The aim of the study<bold />was to evaluate the cost of surgical care and short-term outcomes of Crohn’s disease(CD) in the era of laparoscopy and biologic therapy.
<bold>Material and methods. </bold>Review of a prospective database identifiedCD patients that underwent surgical management. Patients were stratified into laparoscopic, open, and converted approaches. Main outcome measures were short-term patient outcomes and cost of care by approach.
<bold>Results. </bold>92 patients were analyzed- 63.1% laparoscopic, 32.6% open, 4.3% converted. The majority was elective (100% converted, 94.8% laparoscopic, 90% open) and segmental resections (75% converted, 70.7% laparoscopic, 43.3% open). Operative times were similar between laparoscopic and open (152 minutes and 138 minutes, respectively). More open patients required ICU care (20% versus 12.1% laparoscopic and 0% converted). The median LOS was 3 (1-25) days laparoscopic, 4 (1-29) open and 4 (3-8) converted. The laparoscopic complication rate was 15.5%, readmission rate 12.1%, and reoperation rate 8.6%. The mean total hospital cost was $9,702 laparoscopic, $10,782 open, and $13,293 for converted cases (US Dollars).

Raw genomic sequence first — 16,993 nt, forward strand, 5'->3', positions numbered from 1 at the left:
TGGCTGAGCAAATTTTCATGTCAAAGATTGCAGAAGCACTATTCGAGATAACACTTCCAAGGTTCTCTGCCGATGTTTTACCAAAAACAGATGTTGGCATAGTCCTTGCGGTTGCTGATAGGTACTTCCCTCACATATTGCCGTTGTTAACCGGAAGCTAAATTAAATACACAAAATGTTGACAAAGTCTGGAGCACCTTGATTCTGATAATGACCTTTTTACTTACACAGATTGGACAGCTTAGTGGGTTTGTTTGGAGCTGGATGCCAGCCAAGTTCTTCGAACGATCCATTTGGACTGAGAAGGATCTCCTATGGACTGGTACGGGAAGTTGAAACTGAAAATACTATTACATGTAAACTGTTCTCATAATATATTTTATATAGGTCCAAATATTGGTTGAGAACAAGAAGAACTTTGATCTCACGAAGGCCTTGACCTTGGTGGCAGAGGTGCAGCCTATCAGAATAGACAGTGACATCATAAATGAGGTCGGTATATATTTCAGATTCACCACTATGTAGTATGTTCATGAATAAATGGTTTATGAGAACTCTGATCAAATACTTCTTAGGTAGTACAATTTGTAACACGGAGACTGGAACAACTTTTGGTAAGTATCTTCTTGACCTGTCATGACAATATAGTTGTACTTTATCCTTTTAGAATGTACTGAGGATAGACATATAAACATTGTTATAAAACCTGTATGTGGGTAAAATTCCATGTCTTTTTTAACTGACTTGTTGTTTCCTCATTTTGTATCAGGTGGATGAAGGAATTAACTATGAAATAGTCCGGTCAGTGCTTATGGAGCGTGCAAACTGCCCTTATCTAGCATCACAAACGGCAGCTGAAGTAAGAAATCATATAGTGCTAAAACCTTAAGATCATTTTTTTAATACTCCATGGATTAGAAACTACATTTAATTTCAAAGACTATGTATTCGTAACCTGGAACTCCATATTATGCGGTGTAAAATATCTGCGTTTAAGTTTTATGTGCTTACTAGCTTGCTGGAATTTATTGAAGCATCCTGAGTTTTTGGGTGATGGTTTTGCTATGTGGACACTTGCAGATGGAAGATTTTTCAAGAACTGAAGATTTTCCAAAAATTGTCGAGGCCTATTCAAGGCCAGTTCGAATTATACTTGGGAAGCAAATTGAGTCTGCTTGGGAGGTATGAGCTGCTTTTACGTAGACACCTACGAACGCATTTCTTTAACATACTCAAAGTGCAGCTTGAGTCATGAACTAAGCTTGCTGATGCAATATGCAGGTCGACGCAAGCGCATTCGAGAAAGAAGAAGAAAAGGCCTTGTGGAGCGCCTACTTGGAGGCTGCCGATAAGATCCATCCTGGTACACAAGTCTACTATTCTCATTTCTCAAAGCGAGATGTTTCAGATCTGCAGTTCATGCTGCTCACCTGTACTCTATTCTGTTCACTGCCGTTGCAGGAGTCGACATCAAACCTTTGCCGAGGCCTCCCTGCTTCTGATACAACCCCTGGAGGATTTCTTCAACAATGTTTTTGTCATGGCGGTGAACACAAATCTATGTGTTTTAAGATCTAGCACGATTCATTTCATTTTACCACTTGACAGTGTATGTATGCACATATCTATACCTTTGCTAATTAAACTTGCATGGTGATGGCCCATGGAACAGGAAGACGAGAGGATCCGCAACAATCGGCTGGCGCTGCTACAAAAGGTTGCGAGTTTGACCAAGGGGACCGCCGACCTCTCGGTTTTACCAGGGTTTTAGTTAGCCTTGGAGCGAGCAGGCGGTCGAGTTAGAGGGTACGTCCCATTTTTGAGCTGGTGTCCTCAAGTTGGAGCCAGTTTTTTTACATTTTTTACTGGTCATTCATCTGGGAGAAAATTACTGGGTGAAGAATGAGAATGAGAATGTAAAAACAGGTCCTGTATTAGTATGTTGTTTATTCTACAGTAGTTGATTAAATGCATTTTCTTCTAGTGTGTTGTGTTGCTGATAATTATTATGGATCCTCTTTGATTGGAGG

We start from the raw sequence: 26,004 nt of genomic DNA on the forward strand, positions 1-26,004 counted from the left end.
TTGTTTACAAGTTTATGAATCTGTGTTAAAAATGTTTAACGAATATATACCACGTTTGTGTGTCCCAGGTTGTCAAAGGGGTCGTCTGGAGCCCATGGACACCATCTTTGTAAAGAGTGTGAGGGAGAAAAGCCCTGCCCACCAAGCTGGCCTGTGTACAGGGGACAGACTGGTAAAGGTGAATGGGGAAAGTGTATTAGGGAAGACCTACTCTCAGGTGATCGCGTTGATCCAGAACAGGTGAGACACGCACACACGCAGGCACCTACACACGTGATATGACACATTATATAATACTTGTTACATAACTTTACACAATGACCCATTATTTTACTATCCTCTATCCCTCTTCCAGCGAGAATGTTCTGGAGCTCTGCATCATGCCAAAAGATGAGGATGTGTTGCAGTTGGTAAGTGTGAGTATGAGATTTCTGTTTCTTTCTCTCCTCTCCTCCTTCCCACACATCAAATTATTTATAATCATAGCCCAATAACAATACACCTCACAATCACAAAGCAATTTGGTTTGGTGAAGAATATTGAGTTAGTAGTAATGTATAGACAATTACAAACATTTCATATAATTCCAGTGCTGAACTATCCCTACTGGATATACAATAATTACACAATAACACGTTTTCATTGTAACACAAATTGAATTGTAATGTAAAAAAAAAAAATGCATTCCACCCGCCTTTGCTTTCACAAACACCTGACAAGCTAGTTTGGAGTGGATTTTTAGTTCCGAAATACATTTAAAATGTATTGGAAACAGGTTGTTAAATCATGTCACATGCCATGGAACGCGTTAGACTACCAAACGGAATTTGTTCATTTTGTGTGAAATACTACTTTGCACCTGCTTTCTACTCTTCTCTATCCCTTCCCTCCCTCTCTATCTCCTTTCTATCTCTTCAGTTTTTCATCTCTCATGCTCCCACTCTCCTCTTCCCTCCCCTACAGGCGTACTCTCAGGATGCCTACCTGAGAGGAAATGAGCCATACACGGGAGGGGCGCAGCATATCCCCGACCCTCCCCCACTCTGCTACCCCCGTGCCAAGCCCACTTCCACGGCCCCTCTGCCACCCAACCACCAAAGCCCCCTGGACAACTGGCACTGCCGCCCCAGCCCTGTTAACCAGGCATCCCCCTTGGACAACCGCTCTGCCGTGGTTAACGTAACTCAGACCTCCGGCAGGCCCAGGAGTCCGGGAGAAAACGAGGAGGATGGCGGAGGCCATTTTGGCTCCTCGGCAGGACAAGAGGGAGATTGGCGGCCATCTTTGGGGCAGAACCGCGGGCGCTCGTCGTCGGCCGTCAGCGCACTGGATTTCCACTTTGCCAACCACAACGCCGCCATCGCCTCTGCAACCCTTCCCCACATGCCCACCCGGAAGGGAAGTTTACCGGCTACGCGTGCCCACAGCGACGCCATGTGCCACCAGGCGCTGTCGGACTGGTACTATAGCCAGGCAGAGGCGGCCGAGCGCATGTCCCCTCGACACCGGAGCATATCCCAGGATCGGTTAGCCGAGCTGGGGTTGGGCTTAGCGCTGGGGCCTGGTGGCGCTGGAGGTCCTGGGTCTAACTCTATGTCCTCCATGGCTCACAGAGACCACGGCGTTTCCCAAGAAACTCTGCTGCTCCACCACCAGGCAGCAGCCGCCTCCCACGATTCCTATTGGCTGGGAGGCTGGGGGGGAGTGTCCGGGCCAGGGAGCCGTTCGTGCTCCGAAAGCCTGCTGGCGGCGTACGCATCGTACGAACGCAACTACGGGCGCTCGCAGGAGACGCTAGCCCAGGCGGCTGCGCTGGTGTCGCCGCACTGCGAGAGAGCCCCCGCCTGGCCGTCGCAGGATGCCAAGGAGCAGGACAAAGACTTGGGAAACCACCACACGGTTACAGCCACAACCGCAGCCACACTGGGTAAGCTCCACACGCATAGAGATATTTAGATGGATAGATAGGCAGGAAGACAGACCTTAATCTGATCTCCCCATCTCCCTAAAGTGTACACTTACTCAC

<bold>Conclusions. </bold>Laparoscopy is appropriate for most CD cases. When necessary to combine with open surgery, this results in efficient and effective patient outcomes and healthcare utilization. These results are important when weighing the cost of ongoing medical therapy versus surgical intervention.